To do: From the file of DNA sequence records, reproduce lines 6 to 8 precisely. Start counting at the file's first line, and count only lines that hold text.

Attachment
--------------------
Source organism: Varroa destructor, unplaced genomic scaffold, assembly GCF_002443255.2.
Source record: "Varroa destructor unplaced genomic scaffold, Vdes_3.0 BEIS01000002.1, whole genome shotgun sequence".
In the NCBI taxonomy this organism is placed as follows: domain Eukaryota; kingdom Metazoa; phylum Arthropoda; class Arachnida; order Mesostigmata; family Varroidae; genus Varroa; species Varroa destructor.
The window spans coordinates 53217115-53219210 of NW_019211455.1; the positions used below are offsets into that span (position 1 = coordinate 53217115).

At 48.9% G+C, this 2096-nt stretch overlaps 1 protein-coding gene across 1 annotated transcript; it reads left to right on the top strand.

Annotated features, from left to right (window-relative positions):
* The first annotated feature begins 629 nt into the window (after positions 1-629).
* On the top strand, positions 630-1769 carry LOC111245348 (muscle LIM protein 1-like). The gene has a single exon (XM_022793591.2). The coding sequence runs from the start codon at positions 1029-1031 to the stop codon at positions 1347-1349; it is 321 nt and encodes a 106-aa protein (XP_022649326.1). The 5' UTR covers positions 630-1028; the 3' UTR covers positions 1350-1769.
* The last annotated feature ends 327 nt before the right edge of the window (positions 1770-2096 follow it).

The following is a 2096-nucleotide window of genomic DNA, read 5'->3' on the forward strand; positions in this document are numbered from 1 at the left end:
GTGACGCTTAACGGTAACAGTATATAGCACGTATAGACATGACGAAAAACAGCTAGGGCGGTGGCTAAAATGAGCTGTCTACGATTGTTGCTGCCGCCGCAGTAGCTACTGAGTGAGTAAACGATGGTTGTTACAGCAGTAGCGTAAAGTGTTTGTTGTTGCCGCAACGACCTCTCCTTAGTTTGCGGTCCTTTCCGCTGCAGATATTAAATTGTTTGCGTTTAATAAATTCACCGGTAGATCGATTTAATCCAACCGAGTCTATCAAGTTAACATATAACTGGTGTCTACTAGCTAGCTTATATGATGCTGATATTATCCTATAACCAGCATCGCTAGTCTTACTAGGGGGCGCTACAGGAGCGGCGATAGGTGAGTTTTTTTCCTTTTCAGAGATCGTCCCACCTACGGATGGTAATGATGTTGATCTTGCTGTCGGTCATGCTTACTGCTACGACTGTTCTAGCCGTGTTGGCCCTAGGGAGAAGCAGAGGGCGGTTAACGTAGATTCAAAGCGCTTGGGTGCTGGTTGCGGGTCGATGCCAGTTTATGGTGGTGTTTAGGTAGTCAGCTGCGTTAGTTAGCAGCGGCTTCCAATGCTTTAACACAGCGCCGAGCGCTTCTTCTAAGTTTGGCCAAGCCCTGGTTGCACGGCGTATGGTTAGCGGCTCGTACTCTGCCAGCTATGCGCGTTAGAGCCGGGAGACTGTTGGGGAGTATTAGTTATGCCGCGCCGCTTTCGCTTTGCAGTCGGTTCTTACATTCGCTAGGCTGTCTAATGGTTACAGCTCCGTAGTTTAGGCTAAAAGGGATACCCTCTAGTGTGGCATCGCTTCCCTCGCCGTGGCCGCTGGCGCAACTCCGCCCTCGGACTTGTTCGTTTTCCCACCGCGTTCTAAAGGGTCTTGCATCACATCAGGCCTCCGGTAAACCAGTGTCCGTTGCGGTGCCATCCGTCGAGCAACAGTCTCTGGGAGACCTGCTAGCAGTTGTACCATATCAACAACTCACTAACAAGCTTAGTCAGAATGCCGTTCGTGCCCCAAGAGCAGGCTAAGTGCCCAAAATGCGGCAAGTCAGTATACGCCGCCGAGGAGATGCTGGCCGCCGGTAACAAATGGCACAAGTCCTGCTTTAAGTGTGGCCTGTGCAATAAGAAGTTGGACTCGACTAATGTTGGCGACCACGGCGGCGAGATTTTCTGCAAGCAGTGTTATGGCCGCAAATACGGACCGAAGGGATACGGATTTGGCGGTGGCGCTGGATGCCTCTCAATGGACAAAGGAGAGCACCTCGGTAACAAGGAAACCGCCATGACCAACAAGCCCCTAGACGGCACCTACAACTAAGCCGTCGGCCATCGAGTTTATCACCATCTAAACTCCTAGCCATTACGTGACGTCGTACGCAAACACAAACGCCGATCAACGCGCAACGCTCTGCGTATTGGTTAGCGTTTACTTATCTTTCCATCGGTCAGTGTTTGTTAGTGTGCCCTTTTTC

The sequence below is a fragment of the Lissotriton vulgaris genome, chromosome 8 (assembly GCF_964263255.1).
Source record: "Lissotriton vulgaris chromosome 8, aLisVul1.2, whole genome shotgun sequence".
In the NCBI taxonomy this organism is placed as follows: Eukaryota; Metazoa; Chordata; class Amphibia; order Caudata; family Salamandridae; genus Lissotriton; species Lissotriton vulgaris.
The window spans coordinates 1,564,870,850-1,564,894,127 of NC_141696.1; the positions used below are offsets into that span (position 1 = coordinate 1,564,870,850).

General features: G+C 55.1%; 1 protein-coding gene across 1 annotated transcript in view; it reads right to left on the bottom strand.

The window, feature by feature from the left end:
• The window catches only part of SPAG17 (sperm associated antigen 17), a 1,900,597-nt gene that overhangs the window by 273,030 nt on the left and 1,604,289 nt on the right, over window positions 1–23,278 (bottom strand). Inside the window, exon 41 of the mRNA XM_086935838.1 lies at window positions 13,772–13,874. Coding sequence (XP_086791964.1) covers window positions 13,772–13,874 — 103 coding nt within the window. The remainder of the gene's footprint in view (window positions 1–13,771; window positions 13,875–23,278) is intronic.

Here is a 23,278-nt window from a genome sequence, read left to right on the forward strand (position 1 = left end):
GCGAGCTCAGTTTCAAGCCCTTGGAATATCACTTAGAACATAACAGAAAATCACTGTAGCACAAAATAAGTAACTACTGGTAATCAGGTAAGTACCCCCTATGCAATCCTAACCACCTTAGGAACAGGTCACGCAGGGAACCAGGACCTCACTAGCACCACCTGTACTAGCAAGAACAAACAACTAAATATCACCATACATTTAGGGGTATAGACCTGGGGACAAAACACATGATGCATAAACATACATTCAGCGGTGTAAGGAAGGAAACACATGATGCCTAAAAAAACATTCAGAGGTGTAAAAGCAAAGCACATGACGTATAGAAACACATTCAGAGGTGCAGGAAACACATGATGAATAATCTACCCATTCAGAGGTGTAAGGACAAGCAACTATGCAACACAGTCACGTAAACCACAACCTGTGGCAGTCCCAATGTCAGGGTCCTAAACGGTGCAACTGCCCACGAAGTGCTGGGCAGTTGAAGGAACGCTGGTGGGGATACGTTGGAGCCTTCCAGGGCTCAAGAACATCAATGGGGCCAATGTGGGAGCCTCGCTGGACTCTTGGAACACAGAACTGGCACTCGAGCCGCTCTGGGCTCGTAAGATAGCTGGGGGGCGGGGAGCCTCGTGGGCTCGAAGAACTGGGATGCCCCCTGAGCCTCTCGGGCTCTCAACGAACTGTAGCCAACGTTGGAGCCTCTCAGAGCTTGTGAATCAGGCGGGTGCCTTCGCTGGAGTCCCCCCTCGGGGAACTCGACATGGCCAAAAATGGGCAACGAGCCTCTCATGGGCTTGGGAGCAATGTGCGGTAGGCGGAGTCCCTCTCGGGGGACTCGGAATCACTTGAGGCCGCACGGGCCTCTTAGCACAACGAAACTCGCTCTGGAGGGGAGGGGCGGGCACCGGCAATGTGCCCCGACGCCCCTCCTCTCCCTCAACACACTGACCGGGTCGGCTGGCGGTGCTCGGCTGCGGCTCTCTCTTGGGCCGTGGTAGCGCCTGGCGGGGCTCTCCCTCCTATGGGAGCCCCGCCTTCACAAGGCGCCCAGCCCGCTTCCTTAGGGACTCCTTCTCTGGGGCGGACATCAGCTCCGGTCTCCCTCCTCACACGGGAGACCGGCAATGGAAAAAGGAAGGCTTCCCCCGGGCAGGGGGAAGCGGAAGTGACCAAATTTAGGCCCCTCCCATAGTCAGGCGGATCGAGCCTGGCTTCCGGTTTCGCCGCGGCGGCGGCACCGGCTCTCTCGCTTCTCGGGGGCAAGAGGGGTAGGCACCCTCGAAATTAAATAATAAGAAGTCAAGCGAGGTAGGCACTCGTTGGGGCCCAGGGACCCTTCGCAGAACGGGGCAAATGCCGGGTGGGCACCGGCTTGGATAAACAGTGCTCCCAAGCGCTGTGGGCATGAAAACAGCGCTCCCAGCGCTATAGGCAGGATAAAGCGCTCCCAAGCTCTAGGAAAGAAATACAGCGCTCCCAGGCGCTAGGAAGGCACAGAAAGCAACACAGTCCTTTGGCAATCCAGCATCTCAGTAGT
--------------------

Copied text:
Annotated features, from left to right (window-relative positions):
* The first annotated feature begins 629 nt into the window (after positions 1-629).
* On the top strand, positions 630-1769 carry LOC111245348 (muscle LIM protein 1-like). The gene has a single exon (XM_022793591.2). The coding sequence runs from the start codon at positions 1029-1031 to the stop codon at positions 1347-1349; it is 321 nt and encodes a 106-aa protein (XP_022649326.1). The 5' UTR covers positions 630-1028; the 3' UTR covers positions 1350-1769.